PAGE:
MARRY ME falls into the category of mostly harmless. As a rom-com, it shadows its inspiration, NOTTING HILL, at a respectful distance in an exercise tailored to showcase its star/co-producer Jennifer Lopez as an actress and a singer fond of sparkly outfits. It’s bright, shiny, and no more serious than its premise of a superstar singer winding up married to an average Joe rather than her superstar singer boyfriend.
Lopez is the much-married Kat Valdez, who is about to embark on her next marriage to the hunky, much tattooed, Bastion (Maluma). This being showbiz, the wedding will take place at the end of the final concert in their current tour. Alas, just as Kat is about to be hydraulically lifted onto the stage to meet her groom, her koala-bear of a manager (John Bradley) shows her the video of Bastion’s recent make-out session with Kat’s assistant. Gobsmacked, she kicks Bastion to the curb and plucks that ci-mentioned average Joe out of the audience and marries him instead.
He’s Charlie Gilbert (Owen WIlson), a single father and a first-rate math teacher there in New York City. He also never heard of Kat Valdez until dragooned into attending the concert by his 12-year-old daughter, Lou (Chloe Coleman), and his best pal, the school guidance counselor Parker Debbs (Sarah Silverman). Social media goes wild, and rather than become the punch-line to even more jokes about her love life, Kat decides to stay married, at least for a few months, and see where it goes.
It goes about how all rom-coms go. The meet cute, the initial awkwardness, the moment of connection, and then the inevitable realization that they come from very, very different worlds. The film goes through all those paces without deviating from the norm. It’s all blather, but WIlson is adorable bumbling his way through Kat’s world of paparazzi and press conferences, while Lopez does her best Jenny-from-the-block playing a woman for whom being catered to at every turn hasn’t turned her into an egomaniac. She’s still looking for love to make her life complete, just like you or me, but with a better wardrobe and a full-time videographer. Silverman, as the requisite gay best friend, reins in her edginess just enough to fulfill that cookie-cutter role.
It’s that message about not being complete without a man that raises the mostly in mostly harmless. True, the script tries to work around that by giving Kat a speech to reporters about changing the rules so that the woman proposes to the man, who then has to prove himself, but the subtext smacks of the Cinderella Complex nonetheless.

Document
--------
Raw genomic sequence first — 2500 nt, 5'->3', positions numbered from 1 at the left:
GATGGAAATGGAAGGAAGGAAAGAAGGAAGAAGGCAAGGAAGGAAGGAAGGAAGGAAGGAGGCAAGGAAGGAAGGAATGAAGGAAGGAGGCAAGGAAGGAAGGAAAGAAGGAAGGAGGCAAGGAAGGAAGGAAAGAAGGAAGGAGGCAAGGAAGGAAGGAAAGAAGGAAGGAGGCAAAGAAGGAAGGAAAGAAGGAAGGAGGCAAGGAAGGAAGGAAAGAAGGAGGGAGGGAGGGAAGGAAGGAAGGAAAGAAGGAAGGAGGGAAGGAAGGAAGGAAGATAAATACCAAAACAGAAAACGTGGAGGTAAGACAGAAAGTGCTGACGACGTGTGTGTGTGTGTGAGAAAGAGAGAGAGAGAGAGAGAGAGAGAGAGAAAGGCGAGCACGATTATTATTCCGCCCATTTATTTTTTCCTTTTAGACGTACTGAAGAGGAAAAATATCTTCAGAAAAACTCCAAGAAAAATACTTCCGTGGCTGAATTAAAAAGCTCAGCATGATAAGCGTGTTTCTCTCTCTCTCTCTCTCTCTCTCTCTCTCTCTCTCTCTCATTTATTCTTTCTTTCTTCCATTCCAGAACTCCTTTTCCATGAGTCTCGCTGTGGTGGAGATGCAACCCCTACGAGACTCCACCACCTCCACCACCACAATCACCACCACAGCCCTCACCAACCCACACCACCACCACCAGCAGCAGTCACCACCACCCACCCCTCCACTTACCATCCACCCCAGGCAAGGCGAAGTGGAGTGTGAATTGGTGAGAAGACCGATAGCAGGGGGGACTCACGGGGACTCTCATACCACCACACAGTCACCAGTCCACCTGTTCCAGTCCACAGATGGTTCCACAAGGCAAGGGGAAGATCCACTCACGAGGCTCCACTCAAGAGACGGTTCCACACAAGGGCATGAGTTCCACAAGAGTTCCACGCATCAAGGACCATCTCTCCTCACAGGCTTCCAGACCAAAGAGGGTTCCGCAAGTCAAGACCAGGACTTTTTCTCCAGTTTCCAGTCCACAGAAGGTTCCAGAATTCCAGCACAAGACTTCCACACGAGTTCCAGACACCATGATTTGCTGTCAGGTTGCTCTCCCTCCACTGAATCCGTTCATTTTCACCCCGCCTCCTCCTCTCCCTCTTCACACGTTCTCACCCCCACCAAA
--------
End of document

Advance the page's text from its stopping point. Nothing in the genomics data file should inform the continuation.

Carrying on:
Still, you can see why Kat would want someone like Charlie in her life after the glitz of relationships that are as much about hype as romance. Wilson’s trademark self-deprecating affability is irresistible, even if the character as written comes off as just a little too good to be true. This is a fairytale, after all, but with a few wrong, ahem, notes. Lopez’s turn at living in Charlie’s world, with full make-up and professional styling is less than convincing. True, it’s established that she did not grow up with money, but even if she wasn’t raised with small appliances, her daily posting about the wonders of a juicer/blender, the which she operates herself, should preclude her ignorance about putting the top on a blender before making a (non-broadcast) smoothie for her and her sweetie. It’s better, though still predictable, when she descends from the airy regions of extreme wealth and into the maelstrom of overbooked flights and hideously long waits for rideshares, using money to soften the rough edges without making then disappear altogether.
MARRY ME features great music by Ms. Lopez and Maluma, and the choreography for which her concerts are justly renowned. One is bemused by her appearance in a flesh-colored bodysuit as a dancing crucifix surrounded by Latex-clad nuns as backup dancers just before the planned wedding. Then again, this is the woman whose wardrobe has sometimes been the biggest, and most enduring legacy, of more than one awards show. It would be wrong if the wedding gown with 10,000 handsewn crystals were the most memorable outfit she wears. This is not high art. It’s cutesy and sweet and as unreal as the hairpiece that Kat removes at one point while on a date with Charlie.